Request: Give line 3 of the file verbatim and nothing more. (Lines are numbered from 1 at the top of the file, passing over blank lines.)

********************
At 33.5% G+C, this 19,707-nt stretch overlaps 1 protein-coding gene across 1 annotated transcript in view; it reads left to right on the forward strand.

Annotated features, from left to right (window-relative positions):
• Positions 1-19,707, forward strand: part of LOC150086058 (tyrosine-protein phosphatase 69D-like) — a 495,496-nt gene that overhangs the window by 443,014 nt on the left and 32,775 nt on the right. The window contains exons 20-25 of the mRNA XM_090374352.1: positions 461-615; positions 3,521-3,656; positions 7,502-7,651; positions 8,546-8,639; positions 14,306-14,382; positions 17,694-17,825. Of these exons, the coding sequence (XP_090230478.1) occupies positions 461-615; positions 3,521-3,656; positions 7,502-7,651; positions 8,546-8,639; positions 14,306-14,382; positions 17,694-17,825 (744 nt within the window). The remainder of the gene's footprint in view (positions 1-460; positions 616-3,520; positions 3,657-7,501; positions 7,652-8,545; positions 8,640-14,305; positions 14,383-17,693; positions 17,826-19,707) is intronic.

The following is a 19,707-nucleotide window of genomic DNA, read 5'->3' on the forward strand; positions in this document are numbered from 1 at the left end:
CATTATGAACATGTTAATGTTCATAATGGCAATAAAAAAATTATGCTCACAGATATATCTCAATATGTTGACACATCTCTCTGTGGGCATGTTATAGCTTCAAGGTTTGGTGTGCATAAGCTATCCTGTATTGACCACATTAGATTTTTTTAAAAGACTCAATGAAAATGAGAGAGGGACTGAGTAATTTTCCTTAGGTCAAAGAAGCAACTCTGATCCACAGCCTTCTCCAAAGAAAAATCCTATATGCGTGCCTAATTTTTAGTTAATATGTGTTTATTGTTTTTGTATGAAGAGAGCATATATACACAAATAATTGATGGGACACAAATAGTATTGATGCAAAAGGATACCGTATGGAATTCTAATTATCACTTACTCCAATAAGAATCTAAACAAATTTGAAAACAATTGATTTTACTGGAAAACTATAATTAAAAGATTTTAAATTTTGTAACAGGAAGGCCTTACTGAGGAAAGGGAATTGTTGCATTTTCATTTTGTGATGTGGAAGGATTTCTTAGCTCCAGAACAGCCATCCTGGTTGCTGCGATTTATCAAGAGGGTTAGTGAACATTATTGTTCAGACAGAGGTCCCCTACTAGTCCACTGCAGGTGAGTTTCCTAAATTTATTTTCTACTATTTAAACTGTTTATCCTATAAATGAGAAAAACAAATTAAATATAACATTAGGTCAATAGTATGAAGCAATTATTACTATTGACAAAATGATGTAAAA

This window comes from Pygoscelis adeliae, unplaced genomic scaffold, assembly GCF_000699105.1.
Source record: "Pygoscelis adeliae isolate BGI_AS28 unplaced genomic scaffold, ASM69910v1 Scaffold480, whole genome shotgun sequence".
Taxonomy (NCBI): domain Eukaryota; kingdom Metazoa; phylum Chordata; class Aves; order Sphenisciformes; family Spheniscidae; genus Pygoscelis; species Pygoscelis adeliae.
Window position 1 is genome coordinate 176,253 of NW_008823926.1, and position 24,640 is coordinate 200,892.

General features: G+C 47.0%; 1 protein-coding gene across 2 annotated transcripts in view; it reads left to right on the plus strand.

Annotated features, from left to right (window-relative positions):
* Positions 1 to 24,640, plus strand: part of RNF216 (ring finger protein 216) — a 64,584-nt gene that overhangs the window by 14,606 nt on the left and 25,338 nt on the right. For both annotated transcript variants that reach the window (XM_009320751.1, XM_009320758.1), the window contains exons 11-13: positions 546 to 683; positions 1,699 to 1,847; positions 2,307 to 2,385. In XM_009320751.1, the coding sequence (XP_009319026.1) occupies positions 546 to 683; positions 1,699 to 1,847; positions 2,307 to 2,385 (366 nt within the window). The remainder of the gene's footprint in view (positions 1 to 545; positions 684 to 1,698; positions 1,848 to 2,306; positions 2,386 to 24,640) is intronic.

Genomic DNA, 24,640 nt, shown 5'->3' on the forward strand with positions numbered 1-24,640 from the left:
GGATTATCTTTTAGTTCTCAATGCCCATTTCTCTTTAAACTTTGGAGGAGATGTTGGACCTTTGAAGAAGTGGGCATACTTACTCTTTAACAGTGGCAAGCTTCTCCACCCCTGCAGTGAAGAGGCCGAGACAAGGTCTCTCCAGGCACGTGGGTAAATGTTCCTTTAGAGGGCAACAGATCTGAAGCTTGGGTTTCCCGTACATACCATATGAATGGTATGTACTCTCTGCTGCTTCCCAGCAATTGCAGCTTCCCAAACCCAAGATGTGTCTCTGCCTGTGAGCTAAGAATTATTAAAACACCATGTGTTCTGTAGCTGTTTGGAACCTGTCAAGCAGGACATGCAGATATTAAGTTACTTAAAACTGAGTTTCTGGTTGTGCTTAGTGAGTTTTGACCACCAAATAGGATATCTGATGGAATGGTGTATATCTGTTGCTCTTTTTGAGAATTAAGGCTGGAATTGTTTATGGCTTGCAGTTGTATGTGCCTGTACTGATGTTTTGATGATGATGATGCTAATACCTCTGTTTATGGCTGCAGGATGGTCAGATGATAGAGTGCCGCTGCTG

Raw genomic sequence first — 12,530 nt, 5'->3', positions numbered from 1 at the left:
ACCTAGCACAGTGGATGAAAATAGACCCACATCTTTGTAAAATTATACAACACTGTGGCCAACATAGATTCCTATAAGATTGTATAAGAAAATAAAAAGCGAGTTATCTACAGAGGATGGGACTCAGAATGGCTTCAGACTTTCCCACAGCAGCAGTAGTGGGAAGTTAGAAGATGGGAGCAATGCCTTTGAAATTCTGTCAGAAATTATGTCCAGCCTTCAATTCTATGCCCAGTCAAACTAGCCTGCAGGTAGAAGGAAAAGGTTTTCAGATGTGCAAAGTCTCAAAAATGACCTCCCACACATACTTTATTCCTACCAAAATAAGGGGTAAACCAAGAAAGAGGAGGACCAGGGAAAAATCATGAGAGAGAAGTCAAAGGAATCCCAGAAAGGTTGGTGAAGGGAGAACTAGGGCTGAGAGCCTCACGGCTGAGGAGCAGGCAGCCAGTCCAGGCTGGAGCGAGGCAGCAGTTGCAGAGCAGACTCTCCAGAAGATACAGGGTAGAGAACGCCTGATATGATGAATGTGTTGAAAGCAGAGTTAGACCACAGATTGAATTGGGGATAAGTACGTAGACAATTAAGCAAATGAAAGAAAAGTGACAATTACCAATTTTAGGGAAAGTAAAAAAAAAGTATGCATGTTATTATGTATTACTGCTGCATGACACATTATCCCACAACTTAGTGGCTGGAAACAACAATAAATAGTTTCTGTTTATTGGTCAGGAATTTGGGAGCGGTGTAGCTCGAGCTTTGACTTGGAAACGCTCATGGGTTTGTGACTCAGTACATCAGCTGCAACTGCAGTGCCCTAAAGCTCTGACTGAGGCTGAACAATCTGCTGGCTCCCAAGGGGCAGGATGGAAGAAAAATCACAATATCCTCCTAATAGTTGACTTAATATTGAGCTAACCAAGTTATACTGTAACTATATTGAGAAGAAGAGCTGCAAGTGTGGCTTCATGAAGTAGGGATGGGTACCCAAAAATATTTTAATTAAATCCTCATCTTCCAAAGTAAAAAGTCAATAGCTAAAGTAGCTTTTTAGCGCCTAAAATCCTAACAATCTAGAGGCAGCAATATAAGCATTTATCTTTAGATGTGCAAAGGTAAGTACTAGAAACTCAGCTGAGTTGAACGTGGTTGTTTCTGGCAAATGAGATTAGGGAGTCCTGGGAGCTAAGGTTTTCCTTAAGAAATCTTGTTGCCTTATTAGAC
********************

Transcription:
• Positions 1-19,707, forward strand: part of LOC150086058 (tyrosine-protein phosphatase 69D-like) — a 495,496-nt gene that overhangs the window by 443,014 nt on the left and 32,775 nt on the right. The window contains exons 20-25 of the mRNA XM_090374352.1: positions 461-615; positions 3,521-3,656; positions 7,502-7,651; positions 8,546-8,639; positions 14,306-14,382; positions 17,694-17,825. Of these exons, the coding sequence (XP_090230478.1) occupies positions 461-615; positions 3,521-3,656; positions 7,502-7,651; positions 8,546-8,639; positions 14,306-14,382; positions 17,694-17,825 (744 nt within the window). The remainder of the gene's footprint in view (positions 1-460; positions 616-3,520; positions 3,657-7,501; positions 7,652-8,545; positions 8,640-14,305; positions 14,383-17,693; positions 17,826-19,707) is intronic.